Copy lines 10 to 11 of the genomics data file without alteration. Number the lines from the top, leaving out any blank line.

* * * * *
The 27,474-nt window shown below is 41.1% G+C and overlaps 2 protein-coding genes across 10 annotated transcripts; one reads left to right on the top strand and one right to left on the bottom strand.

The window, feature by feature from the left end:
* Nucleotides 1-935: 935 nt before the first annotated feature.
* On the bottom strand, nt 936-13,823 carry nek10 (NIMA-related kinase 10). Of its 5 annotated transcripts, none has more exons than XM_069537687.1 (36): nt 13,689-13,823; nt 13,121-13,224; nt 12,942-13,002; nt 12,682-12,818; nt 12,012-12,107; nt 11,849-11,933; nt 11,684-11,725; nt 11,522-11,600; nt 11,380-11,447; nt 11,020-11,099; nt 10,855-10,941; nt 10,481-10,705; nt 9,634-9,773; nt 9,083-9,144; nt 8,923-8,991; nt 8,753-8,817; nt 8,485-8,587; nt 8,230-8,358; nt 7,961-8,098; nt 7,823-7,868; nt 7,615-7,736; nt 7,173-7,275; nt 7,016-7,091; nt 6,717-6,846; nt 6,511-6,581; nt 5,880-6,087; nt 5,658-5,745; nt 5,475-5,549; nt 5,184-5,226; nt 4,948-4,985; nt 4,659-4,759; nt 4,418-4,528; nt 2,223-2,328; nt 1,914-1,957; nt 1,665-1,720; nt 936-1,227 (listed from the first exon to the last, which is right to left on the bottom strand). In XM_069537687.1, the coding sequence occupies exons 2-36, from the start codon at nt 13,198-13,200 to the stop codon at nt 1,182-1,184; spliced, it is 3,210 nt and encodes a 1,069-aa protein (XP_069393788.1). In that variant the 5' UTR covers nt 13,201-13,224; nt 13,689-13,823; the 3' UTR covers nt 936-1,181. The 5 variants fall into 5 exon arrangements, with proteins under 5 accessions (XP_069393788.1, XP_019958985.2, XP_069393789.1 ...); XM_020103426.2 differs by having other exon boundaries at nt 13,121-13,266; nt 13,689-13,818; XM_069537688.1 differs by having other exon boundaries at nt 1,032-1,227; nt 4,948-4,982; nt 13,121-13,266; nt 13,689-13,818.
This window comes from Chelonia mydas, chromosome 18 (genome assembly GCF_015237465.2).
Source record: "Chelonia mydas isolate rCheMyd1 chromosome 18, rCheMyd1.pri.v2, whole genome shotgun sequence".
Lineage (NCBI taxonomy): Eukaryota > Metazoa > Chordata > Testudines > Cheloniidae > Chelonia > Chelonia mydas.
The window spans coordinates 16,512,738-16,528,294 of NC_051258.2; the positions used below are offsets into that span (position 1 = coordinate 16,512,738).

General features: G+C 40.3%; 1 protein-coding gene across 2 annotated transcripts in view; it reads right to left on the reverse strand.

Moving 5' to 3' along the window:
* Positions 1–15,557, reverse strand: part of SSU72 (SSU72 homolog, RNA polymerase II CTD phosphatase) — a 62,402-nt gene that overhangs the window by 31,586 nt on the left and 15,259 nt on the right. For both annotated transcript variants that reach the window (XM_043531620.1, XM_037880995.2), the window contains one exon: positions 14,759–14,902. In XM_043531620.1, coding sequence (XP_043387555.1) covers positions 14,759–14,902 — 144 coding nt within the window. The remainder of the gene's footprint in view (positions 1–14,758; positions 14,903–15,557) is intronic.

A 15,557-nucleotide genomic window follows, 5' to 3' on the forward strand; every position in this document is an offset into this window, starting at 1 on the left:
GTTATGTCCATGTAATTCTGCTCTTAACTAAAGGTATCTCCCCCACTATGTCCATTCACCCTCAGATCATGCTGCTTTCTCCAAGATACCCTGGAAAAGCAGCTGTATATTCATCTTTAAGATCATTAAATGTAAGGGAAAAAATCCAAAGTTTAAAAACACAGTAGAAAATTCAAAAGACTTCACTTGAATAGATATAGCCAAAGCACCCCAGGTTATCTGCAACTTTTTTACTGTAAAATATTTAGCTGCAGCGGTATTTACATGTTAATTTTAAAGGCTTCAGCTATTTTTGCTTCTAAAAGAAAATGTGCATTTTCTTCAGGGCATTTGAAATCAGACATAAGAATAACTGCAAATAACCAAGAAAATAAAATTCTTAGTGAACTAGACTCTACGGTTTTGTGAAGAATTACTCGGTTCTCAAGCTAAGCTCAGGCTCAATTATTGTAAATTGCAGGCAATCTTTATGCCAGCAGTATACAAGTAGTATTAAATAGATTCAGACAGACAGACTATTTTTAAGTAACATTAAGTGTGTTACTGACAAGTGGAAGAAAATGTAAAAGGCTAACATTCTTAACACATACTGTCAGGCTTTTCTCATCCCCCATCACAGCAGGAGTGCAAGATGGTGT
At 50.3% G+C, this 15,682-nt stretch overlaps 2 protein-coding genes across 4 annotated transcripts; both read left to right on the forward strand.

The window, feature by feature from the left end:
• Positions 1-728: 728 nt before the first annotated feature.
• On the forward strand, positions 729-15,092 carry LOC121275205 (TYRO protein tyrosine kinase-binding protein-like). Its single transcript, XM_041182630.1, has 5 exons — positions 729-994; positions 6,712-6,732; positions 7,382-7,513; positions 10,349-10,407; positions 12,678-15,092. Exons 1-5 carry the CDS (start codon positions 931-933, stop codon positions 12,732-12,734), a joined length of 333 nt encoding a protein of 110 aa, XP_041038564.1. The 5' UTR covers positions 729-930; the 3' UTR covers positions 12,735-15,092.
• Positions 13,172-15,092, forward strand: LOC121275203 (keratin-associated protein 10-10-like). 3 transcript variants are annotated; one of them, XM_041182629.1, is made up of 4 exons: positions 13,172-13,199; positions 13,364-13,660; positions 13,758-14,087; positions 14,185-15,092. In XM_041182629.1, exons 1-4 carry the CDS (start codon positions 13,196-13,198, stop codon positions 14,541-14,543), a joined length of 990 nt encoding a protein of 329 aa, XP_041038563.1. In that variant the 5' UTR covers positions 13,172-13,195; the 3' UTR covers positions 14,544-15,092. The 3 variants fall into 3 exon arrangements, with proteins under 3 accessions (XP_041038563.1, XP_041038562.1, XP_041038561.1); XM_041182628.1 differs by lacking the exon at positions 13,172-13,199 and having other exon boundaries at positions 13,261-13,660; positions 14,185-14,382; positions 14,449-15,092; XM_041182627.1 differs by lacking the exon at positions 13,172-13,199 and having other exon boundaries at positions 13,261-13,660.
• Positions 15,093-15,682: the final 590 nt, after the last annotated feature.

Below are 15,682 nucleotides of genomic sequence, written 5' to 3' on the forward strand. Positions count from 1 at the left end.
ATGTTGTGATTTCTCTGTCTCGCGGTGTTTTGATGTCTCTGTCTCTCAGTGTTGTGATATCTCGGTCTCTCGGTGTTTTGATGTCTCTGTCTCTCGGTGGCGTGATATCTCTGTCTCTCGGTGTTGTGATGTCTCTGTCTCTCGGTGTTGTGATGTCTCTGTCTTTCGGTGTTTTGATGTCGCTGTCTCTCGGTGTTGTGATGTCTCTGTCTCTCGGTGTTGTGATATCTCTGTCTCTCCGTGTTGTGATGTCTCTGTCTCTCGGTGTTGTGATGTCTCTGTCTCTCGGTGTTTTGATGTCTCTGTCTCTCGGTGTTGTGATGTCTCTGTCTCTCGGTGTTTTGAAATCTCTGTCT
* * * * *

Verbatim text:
Moving 5' to 3' along the window:
* Positions 1–15,557, reverse strand: part of SSU72 (SSU72 homolog, RNA polymerase II CTD phosphatase) — a 62,402-nt gene that overhangs the window by 31,586 nt on the left and 15,259 nt on the right. For both annotated transcript variants that reach the window (XM_043531620.1, XM_037880995.2), the window contains one exon: positions 14,759–14,902. In XM_043531620.1, coding sequence (XP_043387555.1) covers positions 14,759–14,902 — 144 coding nt within the window. The remainder of the gene's footprint in view (positions 1–14,758; positions 14,903–15,557) is intronic.